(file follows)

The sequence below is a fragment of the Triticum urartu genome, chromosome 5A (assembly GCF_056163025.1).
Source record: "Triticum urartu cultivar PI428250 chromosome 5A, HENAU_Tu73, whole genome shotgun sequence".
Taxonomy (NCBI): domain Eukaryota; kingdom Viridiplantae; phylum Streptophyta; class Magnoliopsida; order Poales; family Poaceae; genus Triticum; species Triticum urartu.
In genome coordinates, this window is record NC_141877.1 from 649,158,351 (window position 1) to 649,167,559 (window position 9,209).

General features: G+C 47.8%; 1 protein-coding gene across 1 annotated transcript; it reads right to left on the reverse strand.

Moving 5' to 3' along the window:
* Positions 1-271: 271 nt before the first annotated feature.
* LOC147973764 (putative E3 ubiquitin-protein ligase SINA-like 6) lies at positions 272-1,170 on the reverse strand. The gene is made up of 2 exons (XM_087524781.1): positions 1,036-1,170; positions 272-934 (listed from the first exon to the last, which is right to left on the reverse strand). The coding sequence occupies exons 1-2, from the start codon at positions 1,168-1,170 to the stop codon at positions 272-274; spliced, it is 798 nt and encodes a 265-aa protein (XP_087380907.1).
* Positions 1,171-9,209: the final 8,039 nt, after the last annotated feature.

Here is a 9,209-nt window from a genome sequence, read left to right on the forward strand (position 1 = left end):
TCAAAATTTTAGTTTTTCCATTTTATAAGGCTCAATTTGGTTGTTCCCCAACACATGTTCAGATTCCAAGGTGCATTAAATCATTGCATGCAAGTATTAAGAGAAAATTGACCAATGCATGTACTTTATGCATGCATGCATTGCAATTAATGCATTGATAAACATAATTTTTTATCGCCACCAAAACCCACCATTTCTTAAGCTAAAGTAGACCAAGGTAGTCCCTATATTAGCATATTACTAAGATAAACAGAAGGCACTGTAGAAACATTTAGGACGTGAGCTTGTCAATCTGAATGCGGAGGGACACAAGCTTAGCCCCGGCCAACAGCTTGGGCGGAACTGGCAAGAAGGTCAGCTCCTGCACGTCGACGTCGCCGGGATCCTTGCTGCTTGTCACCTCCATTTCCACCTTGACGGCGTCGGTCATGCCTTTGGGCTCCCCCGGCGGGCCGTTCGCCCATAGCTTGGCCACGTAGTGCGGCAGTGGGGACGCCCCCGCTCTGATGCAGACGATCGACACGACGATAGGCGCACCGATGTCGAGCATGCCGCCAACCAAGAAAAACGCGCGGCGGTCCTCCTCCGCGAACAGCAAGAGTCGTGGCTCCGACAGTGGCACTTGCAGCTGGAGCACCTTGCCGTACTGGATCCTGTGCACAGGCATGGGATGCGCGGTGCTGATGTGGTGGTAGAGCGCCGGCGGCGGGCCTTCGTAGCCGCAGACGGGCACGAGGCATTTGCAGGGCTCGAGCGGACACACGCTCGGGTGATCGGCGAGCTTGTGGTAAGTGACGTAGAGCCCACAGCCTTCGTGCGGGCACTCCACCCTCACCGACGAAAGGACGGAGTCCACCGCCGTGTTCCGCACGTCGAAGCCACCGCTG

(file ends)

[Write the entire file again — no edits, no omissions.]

The sequence below is a fragment of the Triticum urartu genome, chromosome 5A (assembly GCF_056163025.1).
Source record: "Triticum urartu cultivar PI428250 chromosome 5A, HENAU_Tu73, whole genome shotgun sequence".
Taxonomy (NCBI): domain Eukaryota; kingdom Viridiplantae; phylum Streptophyta; class Magnoliopsida; order Poales; family Poaceae; genus Triticum; species Triticum urartu.
In genome coordinates, this window is record NC_141877.1 from 649,158,351 (window position 1) to 649,167,559 (window position 9,209).

General features: G+C 47.8%; 1 protein-coding gene across 1 annotated transcript; it reads right to left on the reverse strand.

Moving 5' to 3' along the window:
* Positions 1-271: 271 nt before the first annotated feature.
* LOC147973764 (putative E3 ubiquitin-protein ligase SINA-like 6) lies at positions 272-1,170 on the reverse strand. The gene is made up of 2 exons (XM_087524781.1): positions 1,036-1,170; positions 272-934 (listed from the first exon to the last, which is right to left on the reverse strand). The coding sequence occupies exons 1-2, from the start codon at positions 1,168-1,170 to the stop codon at positions 272-274; spliced, it is 798 nt and encodes a 265-aa protein (XP_087380907.1).
* Positions 1,171-9,209: the final 8,039 nt, after the last annotated feature.

Here is a 9,209-nt window from a genome sequence, read left to right on the forward strand (position 1 = left end):
TCAAAATTTTAGTTTTTCCATTTTATAAGGCTCAATTTGGTTGTTCCCCAACACATGTTCAGATTCCAAGGTGCATTAAATCATTGCATGCAAGTATTAAGAGAAAATTGACCAATGCATGTACTTTATGCATGCATGCATTGCAATTAATGCATTGATAAACATAATTTTTTATCGCCACCAAAACCCACCATTTCTTAAGCTAAAGTAGACCAAGGTAGTCCCTATATTAGCATATTACTAAGATAAACAGAAGGCACTGTAGAAACATTTAGGACGTGAGCTTGTCAATCTGAATGCGGAGGGACACAAGCTTAGCCCCGGCCAACAGCTTGGGCGGAACTGGCAAGAAGGTCAGCTCCTGCACGTCGACGTCGCCGGGATCCTTGCTGCTTGTCACCTCCATTTCCACCTTGACGGCGTCGGTCATGCCTTTGGGCTCCCCCGGCGGGCCGTTCGCCCATAGCTTGGCCACGTAGTGCGGCAGTGGGGACGCCCCCGCTCTGATGCAGACGATCGACACGACGATAGGCGCACCGATGTCGAGCATGCCGCCAACCAAGAAAAACGCGCGGCGGTCCTCCTCCGCGAACAGCAAGAGTCGTGGCTCCGACAGTGGCACTTGCAGCTGGAGCACCTTGCCGTACTGGATCCTGTGCACAGGCATGGGATGCGCGGTGCTGATGTGGTGGTAGAGCGCCGGCGGCGGGCCTTCGTAGCCGCAGACGGGCACGAGGCATTTGCAGGGCTCGAGCGGACACACGCTCGGGTGATCGGCGAGCTTGTGGTAAGTGACGTAGAGCCCACAGCCTTCGTGCGGGCACTCCACCCTCACCGACGAAAGGACGGAGTCCACCGCCGTGTTCCGCACGTCGAAGCCACCGCTG